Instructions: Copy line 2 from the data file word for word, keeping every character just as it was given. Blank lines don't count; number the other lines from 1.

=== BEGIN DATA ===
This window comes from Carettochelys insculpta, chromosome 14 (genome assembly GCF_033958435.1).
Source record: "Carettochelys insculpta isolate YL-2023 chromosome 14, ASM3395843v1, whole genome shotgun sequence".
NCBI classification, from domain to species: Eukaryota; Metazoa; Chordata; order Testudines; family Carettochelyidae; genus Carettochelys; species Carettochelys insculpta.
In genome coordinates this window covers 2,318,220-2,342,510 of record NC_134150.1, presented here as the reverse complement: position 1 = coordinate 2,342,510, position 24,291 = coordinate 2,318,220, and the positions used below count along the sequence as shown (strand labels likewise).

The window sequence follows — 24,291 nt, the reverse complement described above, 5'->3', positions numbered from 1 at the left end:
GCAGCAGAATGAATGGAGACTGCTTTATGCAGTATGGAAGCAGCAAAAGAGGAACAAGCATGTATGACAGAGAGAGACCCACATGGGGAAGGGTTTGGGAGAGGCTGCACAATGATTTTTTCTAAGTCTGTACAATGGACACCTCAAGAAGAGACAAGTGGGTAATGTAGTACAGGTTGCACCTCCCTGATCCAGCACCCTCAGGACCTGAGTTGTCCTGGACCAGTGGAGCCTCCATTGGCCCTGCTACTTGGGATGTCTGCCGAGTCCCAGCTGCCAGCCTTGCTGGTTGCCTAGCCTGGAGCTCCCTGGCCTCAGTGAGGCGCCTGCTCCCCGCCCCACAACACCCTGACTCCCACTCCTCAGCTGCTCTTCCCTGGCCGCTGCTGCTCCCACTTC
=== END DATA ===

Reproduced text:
Source record: "Carettochelys insculpta isolate YL-2023 chromosome 14, ASM3395843v1, whole genome shotgun sequence".